Wind carried a butterfly through the open window into our cab. The butterfly kept fluttering its beautiful and fragile wings and kept attempting to fly out of the cab. I was a witness of the efforts it made till it succeeded in exiting. It happened yesterday. Before we continue I must mention that the butterfly was not the one in the image above that my brother had taken. I have put it here to represent its species. Yesterday’s butterfly was plainer and it was yellow in colour.
The journey of the butterfly launched many questions in my mind. I know the stories of pet dogs returning to their owners and old house, after having travelled hundreds of kilometres. There are birds that are famous for their return to their home after having flown over half the world, the same is true of certain species of fish and other mammals. All these non-human entities are given a kind of special status because of their special quality: of feeling and responding to the pull of home. I, among humans, also deserve some kind of special status. I have been feeling the pull of home for nearly a decade now, and the pull is at least as strong today as it was back then, maybe more.
I am an abnormal case, not in the negative sense of the word. I am not like the other “normal” humans for whom uprooting is an understandable and digestible process. I know at least three (and a half) persons among my family and friends who felt the pull of Kasi for a long time before purging the pull and the city from their system. The metros of India and abroad claimed them as theirs, and they willingly gave in, very happily too. They have sent their roots, in various degrees and to varying depths, into the ground beneath their feet. They have started belonging. The last fortnight added the half case of purgation to my case book.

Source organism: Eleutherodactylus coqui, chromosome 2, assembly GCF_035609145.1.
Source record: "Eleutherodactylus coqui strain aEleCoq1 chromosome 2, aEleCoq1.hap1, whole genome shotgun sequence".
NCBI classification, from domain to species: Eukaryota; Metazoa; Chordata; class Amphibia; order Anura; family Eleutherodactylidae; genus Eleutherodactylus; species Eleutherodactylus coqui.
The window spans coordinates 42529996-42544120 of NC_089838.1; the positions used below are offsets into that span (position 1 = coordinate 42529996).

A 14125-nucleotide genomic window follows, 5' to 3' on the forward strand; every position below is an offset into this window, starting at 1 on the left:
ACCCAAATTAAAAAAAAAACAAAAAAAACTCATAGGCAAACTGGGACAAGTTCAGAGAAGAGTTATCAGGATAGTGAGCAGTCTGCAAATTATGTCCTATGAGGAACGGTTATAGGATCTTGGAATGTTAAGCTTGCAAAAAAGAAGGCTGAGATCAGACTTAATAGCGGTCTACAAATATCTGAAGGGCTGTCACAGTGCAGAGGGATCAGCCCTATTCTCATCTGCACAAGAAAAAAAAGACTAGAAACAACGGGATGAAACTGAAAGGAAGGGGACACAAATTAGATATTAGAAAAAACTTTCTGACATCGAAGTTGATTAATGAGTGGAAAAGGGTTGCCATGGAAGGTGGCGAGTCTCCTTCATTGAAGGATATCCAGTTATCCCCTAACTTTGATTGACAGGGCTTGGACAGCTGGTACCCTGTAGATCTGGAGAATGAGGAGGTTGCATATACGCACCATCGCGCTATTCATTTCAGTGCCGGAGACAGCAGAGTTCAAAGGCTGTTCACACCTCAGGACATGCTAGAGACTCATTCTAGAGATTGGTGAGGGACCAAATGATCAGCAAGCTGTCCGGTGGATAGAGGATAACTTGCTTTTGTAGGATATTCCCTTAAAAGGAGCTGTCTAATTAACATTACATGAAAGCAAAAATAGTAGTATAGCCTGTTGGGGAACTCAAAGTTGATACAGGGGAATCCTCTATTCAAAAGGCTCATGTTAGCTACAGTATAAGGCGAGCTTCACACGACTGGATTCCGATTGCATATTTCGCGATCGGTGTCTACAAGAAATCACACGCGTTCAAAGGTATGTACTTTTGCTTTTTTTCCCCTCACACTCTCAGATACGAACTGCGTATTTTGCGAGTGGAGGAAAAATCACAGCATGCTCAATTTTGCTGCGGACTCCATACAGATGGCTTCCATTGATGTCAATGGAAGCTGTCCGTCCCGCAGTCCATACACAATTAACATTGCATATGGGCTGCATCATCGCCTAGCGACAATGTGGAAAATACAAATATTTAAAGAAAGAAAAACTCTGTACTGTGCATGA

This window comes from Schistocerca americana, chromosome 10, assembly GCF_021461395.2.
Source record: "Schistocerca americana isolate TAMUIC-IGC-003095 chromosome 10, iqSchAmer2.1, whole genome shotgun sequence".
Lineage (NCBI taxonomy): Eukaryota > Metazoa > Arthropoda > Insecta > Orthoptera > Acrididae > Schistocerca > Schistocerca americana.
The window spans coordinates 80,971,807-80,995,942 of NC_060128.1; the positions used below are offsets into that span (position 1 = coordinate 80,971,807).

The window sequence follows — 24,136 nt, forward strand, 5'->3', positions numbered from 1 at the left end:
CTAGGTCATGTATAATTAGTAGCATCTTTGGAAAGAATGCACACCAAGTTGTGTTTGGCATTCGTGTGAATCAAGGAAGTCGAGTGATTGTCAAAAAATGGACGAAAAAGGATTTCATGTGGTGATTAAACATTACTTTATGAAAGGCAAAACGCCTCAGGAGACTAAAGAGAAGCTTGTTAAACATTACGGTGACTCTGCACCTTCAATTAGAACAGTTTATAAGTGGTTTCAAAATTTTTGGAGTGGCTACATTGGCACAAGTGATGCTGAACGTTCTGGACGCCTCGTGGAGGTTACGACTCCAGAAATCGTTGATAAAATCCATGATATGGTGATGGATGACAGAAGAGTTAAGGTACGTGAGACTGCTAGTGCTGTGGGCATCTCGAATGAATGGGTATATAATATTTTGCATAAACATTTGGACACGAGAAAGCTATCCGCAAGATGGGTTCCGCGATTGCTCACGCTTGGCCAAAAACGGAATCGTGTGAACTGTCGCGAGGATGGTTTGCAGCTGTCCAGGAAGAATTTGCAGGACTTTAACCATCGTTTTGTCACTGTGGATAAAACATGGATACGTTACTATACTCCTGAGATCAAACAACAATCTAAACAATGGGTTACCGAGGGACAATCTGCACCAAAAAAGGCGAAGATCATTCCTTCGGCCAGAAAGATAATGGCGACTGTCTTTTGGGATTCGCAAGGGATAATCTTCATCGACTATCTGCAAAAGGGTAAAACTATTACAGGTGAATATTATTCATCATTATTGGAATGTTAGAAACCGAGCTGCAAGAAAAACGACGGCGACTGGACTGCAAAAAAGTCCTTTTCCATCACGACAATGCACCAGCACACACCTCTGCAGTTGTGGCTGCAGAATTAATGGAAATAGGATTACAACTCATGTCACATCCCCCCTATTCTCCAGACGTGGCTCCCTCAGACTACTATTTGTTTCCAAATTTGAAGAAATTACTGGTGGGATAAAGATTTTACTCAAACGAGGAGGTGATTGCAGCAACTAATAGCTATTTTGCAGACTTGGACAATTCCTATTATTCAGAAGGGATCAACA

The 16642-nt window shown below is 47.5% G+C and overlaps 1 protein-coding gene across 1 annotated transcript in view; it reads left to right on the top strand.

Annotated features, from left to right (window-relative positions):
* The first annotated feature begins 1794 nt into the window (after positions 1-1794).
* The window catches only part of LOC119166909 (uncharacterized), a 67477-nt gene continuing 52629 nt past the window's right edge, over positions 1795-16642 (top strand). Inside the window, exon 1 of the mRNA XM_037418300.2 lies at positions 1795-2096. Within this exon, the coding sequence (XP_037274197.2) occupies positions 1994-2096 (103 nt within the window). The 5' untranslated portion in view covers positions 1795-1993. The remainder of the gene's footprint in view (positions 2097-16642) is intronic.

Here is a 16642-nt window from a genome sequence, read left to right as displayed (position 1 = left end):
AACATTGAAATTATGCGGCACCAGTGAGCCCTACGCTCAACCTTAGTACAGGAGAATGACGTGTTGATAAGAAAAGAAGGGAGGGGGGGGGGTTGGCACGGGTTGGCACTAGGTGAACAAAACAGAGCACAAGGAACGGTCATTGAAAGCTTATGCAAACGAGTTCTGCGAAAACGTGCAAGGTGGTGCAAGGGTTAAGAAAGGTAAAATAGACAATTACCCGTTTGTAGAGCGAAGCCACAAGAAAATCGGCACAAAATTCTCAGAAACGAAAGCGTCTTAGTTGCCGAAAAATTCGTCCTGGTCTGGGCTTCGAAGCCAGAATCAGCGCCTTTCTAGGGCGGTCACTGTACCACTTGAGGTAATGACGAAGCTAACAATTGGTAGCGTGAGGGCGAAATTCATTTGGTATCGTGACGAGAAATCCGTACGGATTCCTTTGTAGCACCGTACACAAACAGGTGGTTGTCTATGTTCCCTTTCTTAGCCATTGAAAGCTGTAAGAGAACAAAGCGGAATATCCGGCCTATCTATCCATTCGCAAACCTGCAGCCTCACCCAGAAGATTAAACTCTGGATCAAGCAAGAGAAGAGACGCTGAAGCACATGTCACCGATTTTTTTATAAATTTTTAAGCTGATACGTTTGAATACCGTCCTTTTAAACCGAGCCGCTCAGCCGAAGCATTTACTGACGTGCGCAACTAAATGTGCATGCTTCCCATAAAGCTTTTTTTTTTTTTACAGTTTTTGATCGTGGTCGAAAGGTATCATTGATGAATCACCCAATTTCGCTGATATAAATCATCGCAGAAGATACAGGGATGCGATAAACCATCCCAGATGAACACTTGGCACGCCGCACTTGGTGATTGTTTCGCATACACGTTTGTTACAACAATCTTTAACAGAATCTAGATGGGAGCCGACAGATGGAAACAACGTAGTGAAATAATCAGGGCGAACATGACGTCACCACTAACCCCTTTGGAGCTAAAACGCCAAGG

I have had many friends nearly double my age. I remember being proud of the fact that I did not acquire immature friends, long back in Kasi. The kind of conversation I liked, and the types of issues they used to be about, demanded a certain level of maturity in thought that was difficult to find in my age group. So I used to sit with people much older than my around twenty years, i.e. in a comparably venerable company. One of my friends used to love Kasi from the core of his heart and had planned to settle down there after his retirement from his public sector job. He got retired. His son got a job in an Indian metro and daughter went abroad. He first started being away from Kasi for long stretches of thime, and, finally, sold his house and left it for good. Time takes its toll on all relation. Why shall one’s relation with one’s city be spared?
Why does that pull scare, others and me? It scares me because I know there’s a definite danger of its turning uncontrollable in a not-so-impossible future. It scares them because they rightly suspect something like that too. Why the fear of the return?
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